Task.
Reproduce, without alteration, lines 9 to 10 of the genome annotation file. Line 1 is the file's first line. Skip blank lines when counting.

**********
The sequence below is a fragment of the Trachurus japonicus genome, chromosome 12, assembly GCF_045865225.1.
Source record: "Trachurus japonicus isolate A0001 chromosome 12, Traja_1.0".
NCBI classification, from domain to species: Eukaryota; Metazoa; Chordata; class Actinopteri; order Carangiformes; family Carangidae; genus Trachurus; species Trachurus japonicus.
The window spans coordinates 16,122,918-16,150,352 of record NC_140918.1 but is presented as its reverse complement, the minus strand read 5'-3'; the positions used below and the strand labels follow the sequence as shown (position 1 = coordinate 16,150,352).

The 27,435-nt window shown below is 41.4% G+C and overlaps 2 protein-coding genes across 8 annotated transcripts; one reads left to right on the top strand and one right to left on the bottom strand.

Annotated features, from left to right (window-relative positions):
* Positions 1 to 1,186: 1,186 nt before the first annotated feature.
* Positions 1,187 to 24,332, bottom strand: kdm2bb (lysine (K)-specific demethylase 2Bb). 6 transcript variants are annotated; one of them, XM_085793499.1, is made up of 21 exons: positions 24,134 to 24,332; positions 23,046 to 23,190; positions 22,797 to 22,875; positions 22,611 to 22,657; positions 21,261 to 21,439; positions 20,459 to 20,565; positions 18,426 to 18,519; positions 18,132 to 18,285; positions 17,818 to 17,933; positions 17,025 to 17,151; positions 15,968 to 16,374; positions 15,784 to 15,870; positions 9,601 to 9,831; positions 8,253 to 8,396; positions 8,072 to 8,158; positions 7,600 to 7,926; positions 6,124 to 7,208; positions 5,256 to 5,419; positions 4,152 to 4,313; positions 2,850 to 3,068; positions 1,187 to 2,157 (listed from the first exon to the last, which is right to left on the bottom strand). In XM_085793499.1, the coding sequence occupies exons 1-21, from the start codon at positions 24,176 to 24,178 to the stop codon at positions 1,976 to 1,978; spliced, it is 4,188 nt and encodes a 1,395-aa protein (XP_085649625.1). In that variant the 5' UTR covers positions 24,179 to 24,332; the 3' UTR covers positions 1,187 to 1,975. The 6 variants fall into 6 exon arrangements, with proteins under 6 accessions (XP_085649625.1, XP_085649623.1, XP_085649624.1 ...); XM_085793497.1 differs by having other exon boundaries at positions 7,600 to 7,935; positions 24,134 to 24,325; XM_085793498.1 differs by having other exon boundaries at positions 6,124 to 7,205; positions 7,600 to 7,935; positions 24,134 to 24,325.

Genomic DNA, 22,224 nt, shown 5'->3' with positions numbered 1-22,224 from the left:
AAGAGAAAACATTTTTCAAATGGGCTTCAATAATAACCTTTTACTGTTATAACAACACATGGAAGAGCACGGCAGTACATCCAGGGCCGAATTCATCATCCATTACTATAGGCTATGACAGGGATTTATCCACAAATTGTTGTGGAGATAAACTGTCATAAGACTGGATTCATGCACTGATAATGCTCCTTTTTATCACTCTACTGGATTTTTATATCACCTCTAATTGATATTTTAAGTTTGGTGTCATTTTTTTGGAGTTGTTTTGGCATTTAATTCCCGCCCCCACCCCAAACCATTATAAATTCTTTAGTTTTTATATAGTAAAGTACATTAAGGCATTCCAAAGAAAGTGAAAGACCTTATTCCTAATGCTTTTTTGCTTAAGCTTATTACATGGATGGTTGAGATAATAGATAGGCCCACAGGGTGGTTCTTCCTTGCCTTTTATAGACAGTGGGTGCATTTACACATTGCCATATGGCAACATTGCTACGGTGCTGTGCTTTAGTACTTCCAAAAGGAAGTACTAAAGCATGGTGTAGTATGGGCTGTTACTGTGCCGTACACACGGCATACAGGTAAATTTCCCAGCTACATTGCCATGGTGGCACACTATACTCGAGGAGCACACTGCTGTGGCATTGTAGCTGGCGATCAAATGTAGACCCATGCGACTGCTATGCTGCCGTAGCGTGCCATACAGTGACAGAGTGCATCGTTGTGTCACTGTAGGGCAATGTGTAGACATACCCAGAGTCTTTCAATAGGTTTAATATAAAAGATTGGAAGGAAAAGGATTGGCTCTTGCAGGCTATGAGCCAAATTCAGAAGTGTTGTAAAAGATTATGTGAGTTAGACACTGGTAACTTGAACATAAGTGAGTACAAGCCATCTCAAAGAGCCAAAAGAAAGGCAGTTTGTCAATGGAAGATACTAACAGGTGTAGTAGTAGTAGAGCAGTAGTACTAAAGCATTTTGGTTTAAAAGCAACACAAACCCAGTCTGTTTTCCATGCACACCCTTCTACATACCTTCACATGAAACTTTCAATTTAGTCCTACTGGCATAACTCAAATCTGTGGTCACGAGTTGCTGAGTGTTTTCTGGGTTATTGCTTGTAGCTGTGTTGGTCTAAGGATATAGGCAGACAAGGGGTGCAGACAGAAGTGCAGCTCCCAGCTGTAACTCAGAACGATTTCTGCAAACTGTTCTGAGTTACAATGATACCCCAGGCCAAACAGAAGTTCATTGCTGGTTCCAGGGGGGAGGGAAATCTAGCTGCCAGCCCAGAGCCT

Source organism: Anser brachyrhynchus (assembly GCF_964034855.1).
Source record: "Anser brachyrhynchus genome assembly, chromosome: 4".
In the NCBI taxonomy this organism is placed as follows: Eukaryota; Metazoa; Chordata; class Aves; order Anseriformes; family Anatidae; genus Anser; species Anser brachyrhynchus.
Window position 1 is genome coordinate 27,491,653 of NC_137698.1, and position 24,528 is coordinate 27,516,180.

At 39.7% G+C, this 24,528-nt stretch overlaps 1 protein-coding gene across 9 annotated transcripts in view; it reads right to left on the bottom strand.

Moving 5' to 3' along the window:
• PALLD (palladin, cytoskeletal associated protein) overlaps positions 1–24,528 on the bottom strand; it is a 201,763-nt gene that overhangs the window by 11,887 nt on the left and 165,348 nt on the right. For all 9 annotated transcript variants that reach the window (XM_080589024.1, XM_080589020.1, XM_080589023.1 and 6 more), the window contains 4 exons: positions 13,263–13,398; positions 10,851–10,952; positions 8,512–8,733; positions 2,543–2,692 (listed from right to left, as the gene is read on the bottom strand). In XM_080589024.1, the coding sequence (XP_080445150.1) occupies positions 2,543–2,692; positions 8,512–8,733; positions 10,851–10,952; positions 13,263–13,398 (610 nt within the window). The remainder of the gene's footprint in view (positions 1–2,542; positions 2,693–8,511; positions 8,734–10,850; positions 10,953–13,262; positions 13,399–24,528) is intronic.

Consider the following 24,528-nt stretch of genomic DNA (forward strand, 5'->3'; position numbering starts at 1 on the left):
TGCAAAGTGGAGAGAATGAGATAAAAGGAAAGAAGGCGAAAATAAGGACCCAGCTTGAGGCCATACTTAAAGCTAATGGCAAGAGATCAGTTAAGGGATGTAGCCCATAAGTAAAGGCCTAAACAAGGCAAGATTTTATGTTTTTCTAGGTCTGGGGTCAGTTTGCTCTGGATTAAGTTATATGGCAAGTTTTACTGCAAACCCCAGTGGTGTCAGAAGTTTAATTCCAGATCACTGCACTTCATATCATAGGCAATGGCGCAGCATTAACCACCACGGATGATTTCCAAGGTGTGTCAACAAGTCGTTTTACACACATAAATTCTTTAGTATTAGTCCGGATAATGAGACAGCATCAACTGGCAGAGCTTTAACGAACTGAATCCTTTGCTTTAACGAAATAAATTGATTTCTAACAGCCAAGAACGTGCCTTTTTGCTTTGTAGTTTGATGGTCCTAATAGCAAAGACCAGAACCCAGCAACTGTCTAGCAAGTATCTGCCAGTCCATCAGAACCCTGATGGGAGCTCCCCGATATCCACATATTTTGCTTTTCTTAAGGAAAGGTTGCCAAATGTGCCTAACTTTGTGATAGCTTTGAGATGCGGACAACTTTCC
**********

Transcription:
Genomic DNA, 22,224 nt, shown 5'->3' with positions numbered 1-22,224 from the left:
AAGAGAAAACATTTTTCAAATGGGCTTCAATAATAACCTTTTACTGTTATAACAACACATGGAAGAGCACGGCAGTACATCCAGGGCCGAATTCATCATCCATTACTATAGGCTATGACAGGGATTTATCCACAAATTGTTGTGGAGATAAACTGTCATAAGACTGGATTCATGCACTGATAATGCTCCTTTTTATCACTCTACTGGATTTTTATATCACCTCTAATTGATATTTTAAGTTTGGTGTCATTTTTTTGGAGTTGTTTTGGCATTTAATTCCCGCCCCCACCCCAAACCATTATAAATTCTTTAGTTTTTATATAGTAAAGTACATTAAGGCATTCCAAAGAAAGTGAAAGACCTTATTCCTAATGCTTTTTTGCTTAAGCTTATTACATGGATGGTTGAGATAATAGATAGGCCCACAGGGTGGTTCTTCCTTGCCTTTTATAGACAGTGGGTGCATTTACACATTGCCATATGGCAACATTGCTACGGTGCTGTGCTTTAGTACTTCCAAAAGGAAGTACTAAAGCATGGTGTAGTATGGGCTGTTACTGTGCCGTACACACGGCATACAGGTAAATTTCCCAGCTACATTGCCATGGTGGCACACTATACTCGAGGAGCACACTGCTGTGGCATTGTAGCTGGCGATCAAATGTAGACCCATGCGACTGCTATGCTGCCGTAGCGTGCCATACAGTGACAGAGTGCATCGTTGTGTCACTGTAGGGCAATGTGTAGACATACCCAGAGTCTTTCAATAGGTTTAATATAAAAGATTGGAAGGAAAAGGATTGGCTCTTGCAGGCTATGAGCCAAATTCAGAAGTGTTGTAAAAGATTATGTGAGTTAGACACTGGTAACTTGAACATAAGTGAGTACAAGCCATCTCAAAGAGCCAAAAGAAAGGCAGTTTGTCAATGGAAGATACTAACAGGTGTAGTAGTAGTAGAGCAGTAGTACTAAAGCATTTTGGTTTAAAAGCAACACAAACCCAGTCTGTTTTCCATGCACACCCTTCTACATACCTTCACATGAAACTTTCAATTTAGTCCTACTGGCATAACTCAAATCTGTGGTCACGAGTTGCTGAGTGTTTTCTGGGTTATTGCTTGTAGCTGTGTTGGTCTAAGGATATAGGCAGACAAGGGGTGCAGACAGAAGTGCAGCTCCCAGCTGTAACTCAGAACGATTTCTGCAAACTGTTCTGAGTTACAATGATACCCCAGGCCAAACAGAAGTTCATTGCTGGTTCCAGGGGGGAGGGAAATCTAGCTGCCAGCCCAGAGCCT